After almost 20 years, she says her sons deserve to be released.
“They served their time and it’s time for them to come home. That's justice,” she says. “They realize they made a mistake, they made a bad choice in life, but they should not be held for the rest of their life. Everyone deserves a second chance.”
Solutions for second chances
But both women say the current corrections system makes it difficult for those second chances to occur.
Imani says she understands that the police and the corrections system have to protect the community, but she wishes there was more of a focus on rehabilitation – and that if you do the work to prove you’ve changed, it should be recognized.
“No one deserves to be written off. I don't care who you are, you're still a human being,” she says. “He’s shown me that he's ready to come back to society. I think he's learned from the mistake he made...I’d rather just see you come out, and do better, and be a father to your daughter who’s now well and grown.”
Imani also wants more recreational spaces for young people as a “way to keep kids off the street.”
“This is the issue: We have no roller-skating rinks – Brookfield is the closest. There are no movie theaters in the inner city. What is there positive for kids to do?” she says. “They turn to gangs, prostitution, gun violence. So we have to find a way to help our community in order to help our children, because the next generation might not be a generation.”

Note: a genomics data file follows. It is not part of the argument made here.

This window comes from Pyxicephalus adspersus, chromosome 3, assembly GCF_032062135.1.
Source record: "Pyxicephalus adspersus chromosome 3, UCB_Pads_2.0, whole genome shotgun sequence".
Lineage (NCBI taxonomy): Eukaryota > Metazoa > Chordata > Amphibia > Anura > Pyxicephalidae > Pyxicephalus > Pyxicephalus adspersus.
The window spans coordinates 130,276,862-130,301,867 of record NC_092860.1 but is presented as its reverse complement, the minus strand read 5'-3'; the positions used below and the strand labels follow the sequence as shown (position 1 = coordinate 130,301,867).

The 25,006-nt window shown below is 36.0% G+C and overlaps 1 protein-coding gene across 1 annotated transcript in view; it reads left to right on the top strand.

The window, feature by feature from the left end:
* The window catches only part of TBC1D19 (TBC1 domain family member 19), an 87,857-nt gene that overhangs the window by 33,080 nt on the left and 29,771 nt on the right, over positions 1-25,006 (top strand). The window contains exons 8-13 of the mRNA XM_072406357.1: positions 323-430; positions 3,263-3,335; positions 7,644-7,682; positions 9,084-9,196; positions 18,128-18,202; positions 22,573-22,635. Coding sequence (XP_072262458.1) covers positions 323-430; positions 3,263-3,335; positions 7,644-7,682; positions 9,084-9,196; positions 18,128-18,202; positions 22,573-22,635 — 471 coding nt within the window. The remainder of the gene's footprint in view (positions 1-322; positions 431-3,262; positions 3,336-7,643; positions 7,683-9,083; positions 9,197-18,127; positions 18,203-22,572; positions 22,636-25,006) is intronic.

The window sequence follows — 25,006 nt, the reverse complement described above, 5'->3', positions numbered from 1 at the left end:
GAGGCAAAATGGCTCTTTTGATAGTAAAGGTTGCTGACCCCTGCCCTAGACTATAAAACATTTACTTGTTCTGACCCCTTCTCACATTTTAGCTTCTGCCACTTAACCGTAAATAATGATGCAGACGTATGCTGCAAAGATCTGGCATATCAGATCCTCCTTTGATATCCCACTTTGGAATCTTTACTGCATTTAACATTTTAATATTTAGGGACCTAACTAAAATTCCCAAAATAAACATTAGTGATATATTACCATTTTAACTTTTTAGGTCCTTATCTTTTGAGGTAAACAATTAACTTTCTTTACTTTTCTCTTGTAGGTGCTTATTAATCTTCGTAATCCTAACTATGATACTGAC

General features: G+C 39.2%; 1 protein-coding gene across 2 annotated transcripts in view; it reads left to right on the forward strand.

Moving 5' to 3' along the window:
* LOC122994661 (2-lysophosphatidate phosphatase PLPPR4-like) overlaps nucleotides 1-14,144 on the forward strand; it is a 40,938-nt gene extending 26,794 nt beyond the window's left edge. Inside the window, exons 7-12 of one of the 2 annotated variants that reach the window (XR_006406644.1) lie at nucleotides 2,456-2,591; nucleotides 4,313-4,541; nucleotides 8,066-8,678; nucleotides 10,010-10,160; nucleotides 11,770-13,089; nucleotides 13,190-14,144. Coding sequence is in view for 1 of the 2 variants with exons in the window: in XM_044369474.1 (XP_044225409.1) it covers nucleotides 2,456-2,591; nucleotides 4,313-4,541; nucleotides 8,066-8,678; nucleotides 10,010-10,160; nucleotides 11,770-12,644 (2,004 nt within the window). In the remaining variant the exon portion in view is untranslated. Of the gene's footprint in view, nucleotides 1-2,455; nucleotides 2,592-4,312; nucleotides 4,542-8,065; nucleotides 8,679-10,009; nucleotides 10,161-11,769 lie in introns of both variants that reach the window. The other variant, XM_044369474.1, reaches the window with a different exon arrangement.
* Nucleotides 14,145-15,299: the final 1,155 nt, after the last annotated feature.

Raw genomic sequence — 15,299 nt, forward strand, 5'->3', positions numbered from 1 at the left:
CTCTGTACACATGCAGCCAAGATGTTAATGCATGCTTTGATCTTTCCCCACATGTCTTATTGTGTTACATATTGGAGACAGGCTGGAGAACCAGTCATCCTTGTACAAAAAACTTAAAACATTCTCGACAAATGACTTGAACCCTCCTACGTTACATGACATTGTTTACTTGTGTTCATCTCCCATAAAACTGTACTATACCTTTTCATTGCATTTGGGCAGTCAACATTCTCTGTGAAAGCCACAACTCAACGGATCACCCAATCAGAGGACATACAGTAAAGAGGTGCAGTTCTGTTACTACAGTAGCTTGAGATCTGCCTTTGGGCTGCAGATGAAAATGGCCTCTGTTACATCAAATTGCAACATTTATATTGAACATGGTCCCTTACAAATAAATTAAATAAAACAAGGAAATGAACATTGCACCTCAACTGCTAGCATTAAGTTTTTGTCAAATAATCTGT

As for her son’s killer, Imani has plans to help him adjust to society once he is released. She says there are many challenges facing men who are returning to society from prison.
“Why can’t I come out here and get a job? Why do I have difficulty even getting an ID? Why do I have difficulty going to get as much as a cell phone and now my PO has to track every call,” she says. “You have done your time…Why do we make it difficult when you come out? This is why people go back.”
For her part, Robinson says “the problem in Wisconsin is not going to change because the people in authority have not yet changed.”
She says those who work in the criminal justice system - the police, judges, prosecutors, wardens, parole officers – no longer see the people they put away as people, calling them “dogs” and “thugs.” Then, that dehumanization, she says, extends into the broader society.
“Our state of Wisconsin has become so disassociated with people and they forget they are human beings, and the only time it makes any difference is when it's you,” she says.
Robinson puts the onus on the community to help inmates returning to society.
“Everybody in the community that has anything to say and aren’t doing anything about it are just as guilty and just as wrong as the inmate coming out,” she says.
Robinson says she visits many of the men that she as a police officer helped put away, and she hopes to one day open a building to house people returning from prison and help them re-adjust.
“I want these people out. I want them out. Judges that sentence these guys intend them to get out, so with DOC holding people in past their mandatory release or not letting them out because they don’t have any place to go, they can come to me,” she says.